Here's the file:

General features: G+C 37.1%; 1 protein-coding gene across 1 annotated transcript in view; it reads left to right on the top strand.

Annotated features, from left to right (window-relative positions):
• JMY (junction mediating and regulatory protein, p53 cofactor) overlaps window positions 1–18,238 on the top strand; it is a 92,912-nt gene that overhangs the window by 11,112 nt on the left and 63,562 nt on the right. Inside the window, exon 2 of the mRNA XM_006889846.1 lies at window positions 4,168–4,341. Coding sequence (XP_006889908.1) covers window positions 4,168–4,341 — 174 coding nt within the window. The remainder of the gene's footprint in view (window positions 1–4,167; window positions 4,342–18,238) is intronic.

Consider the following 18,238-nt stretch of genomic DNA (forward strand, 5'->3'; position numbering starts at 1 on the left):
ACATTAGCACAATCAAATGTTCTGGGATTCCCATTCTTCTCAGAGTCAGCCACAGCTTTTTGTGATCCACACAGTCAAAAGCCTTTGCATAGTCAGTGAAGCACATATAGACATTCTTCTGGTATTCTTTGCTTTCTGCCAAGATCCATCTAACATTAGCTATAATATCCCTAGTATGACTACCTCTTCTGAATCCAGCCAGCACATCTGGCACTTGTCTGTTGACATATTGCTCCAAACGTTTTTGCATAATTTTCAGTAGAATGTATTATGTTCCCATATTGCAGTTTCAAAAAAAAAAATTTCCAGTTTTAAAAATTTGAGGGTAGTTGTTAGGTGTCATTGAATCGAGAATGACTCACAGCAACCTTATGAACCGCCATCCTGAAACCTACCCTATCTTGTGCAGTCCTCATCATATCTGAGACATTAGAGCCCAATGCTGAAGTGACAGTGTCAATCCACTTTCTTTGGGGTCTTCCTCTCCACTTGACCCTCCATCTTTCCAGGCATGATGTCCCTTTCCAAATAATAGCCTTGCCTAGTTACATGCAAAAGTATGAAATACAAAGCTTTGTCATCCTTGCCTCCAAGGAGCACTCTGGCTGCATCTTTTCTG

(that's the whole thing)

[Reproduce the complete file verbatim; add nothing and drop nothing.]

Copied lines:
General features: G+C 37.1%; 1 protein-coding gene across 1 annotated transcript in view; it reads left to right on the top strand.

Annotated features, from left to right (window-relative positions):
• JMY (junction mediating and regulatory protein, p53 cofactor) overlaps window positions 1–18,238 on the top strand; it is a 92,912-nt gene that overhangs the window by 11,112 nt on the left and 63,562 nt on the right. Inside the window, exon 2 of the mRNA XM_006889846.1 lies at window positions 4,168–4,341. Coding sequence (XP_006889908.1) covers window positions 4,168–4,341 — 174 coding nt within the window. The remainder of the gene's footprint in view (window positions 1–4,167; window positions 4,342–18,238) is intronic.

Consider the following 18,238-nt stretch of genomic DNA (forward strand, 5'->3'; position numbering starts at 1 on the left):
ACATTAGCACAATCAAATGTTCTGGGATTCCCATTCTTCTCAGAGTCAGCCACAGCTTTTTGTGATCCACACAGTCAAAAGCCTTTGCATAGTCAGTGAAGCACATATAGACATTCTTCTGGTATTCTTTGCTTTCTGCCAAGATCCATCTAACATTAGCTATAATATCCCTAGTATGACTACCTCTTCTGAATCCAGCCAGCACATCTGGCACTTGTCTGTTGACATATTGCTCCAAACGTTTTTGCATAATTTTCAGTAGAATGTATTATGTTCCCATATTGCAGTTTCAAAAAAAAAAATTTCCAGTTTTAAAAATTTGAGGGTAGTTGTTAGGTGTCATTGAATCGAGAATGACTCACAGCAACCTTATGAACCGCCATCCTGAAACCTACCCTATCTTGTGCAGTCCTCATCATATCTGAGACATTAGAGCCCAATGCTGAAGTGACAGTGTCAATCCACTTTCTTTGGGGTCTTCCTCTCCACTTGACCCTCCATCTTTCCAGGCATGATGTCCCTTTCCAAATAATAGCCTTGCCTAGTTACATGCAAAAGTATGAAATACAAAGCTTTGTCATCCTTGCCTCCAAGGAGCACTCTGGCTGCATCTTTTCTG